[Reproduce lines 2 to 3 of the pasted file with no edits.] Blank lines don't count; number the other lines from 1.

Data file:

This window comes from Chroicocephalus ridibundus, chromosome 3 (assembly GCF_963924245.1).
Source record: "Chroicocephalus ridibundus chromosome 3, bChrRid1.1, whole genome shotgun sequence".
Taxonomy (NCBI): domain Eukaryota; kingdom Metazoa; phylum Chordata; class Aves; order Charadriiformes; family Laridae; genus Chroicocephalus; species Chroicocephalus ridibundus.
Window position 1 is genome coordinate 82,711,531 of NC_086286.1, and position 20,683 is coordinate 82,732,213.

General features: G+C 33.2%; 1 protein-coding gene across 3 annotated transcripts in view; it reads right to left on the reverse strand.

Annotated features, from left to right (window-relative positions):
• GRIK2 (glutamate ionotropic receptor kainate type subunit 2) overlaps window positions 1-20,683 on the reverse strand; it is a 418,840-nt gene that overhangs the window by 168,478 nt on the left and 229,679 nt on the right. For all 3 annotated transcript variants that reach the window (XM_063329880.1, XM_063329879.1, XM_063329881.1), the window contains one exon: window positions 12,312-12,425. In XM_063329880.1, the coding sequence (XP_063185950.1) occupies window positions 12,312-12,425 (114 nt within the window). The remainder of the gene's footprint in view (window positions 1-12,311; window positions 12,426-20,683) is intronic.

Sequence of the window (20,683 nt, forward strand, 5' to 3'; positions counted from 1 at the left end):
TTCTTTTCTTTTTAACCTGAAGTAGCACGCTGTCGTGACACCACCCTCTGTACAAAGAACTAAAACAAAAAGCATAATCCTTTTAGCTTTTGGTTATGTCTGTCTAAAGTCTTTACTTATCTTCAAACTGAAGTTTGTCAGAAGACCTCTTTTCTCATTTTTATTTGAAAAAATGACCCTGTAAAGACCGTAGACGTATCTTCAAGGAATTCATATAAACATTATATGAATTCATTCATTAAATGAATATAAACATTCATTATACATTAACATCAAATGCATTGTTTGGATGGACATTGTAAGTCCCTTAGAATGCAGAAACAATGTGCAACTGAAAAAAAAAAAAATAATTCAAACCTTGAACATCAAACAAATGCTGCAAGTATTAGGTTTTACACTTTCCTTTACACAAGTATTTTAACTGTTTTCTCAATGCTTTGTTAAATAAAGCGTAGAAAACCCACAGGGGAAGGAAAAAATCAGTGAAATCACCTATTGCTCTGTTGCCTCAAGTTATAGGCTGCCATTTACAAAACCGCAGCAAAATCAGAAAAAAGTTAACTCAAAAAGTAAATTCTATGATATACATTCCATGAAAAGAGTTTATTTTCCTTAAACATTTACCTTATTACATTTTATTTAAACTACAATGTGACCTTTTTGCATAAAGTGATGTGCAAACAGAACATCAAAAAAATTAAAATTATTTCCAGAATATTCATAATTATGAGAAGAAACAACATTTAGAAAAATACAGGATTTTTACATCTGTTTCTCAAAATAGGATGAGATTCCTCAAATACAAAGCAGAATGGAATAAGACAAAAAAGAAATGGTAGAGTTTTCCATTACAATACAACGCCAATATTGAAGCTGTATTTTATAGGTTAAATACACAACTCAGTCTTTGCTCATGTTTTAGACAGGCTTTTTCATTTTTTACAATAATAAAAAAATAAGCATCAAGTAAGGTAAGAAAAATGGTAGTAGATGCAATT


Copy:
Source record: "Chroicocephalus ridibundus chromosome 3, bChrRid1.1, whole genome shotgun sequence".
Taxonomy (NCBI): domain Eukaryota; kingdom Metazoa; phylum Chordata; class Aves; order Charadriiformes; family Laridae; genus Chroicocephalus; species Chroicocephalus ridibundus.